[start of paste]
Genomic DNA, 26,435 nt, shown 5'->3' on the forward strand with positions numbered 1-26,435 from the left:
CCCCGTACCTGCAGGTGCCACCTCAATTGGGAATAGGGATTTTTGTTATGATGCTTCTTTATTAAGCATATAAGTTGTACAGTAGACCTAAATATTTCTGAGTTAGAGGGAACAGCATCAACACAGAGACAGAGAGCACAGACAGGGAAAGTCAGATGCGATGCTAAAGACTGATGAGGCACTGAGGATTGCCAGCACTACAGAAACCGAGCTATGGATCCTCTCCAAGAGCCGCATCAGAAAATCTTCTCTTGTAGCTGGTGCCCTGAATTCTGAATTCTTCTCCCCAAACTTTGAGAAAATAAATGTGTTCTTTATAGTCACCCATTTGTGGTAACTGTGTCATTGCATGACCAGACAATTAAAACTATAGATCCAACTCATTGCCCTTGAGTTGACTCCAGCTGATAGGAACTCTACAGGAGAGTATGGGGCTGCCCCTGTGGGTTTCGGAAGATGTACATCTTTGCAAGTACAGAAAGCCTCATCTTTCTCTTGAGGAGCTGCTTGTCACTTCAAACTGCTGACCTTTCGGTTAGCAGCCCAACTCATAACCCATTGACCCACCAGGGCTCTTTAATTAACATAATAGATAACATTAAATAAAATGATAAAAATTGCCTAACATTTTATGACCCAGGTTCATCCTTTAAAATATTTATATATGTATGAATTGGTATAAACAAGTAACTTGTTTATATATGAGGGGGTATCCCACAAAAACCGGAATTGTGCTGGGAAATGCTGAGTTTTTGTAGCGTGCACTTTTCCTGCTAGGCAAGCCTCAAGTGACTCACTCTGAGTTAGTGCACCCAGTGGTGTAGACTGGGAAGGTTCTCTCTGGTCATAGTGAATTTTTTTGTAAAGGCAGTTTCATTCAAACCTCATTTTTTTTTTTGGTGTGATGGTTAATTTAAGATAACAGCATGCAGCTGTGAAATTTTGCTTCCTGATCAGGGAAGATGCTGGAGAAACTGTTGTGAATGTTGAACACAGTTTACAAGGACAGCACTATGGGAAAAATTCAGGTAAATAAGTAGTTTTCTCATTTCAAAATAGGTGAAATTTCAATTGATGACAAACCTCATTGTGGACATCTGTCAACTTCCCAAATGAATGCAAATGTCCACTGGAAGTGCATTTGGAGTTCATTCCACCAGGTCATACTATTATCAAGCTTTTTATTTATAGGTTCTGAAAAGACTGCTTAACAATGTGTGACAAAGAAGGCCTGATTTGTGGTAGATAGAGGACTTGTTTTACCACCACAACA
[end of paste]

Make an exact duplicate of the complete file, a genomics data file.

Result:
Genomic DNA, 26,435 nt, shown 5'->3' on the forward strand with positions numbered 1-26,435 from the left:
CCCCGTACCTGCAGGTGCCACCTCAATTGGGAATAGGGATTTTTGTTATGATGCTTCTTTATTAAGCATATAAGTTGTACAGTAGACCTAAATATTTCTGAGTTAGAGGGAACAGCATCAACACAGAGACAGAGAGCACAGACAGGGAAAGTCAGATGCGATGCTAAAGACTGATGAGGCACTGAGGATTGCCAGCACTACAGAAACCGAGCTATGGATCCTCTCCAAGAGCCGCATCAGAAAATCTTCTCTTGTAGCTGGTGCCCTGAATTCTGAATTCTTCTCCCCAAACTTTGAGAAAATAAATGTGTTCTTTATAGTCACCCATTTGTGGTAACTGTGTCATTGCATGACCAGACAATTAAAACTATAGATCCAACTCATTGCCCTTGAGTTGACTCCAGCTGATAGGAACTCTACAGGAGAGTATGGGGCTGCCCCTGTGGGTTTCGGAAGATGTACATCTTTGCAAGTACAGAAAGCCTCATCTTTCTCTTGAGGAGCTGCTTGTCACTTCAAACTGCTGACCTTTCGGTTAGCAGCCCAACTCATAACCCATTGACCCACCAGGGCTCTTTAATTAACATAATAGATAACATTAAATAAAATGATAAAAATTGCCTAACATTTTATGACCCAGGTTCATCCTTTAAAATATTTATATATGTATGAATTGGTATAAACAAGTAACTTGTTTATATATGAGGGGGTATCCCACAAAAACCGGAATTGTGCTGGGAAATGCTGAGTTTTTGTAGCGTGCACTTTTCCTGCTAGGCAAGCCTCAAGTGACTCACTCTGAGTTAGTGCACCCAGTGGTGTAGACTGGGAAGGTTCTCTCTGGTCATAGTGAATTTTTTTGTAAAGGCAGTTTCATTCAAACCTCATTTTTTTTTTTGGTGTGATGGTTAATTTAAGATAACAGCATGCAGCTGTGAAATTTTGCTTCCTGATCAGGGAAGATGCTGGAGAAACTGTTGTGAATGTTGAACACAGTTTACAAGGACAGCACTATGGGAAAAATTCAGGTAAATAAGTAGTTTTCTCATTTCAAAATAGGTGAAATTTCAATTGATGACAAACCTCATTGTGGACATCTGTCAACTTCCCAAATGAATGCAAATGTCCACTGGAAGTGCATTTGGAGTTCATTCCACCAGGTCATACTATTATCAAGCTTTTTATTTATAGGTTCTGAAAAGACTGCTTAACAATGTGTGACAAAGAAGGCCTGATTTGTGGTAGATAGAGGACTTGTTTTACCACCACAACA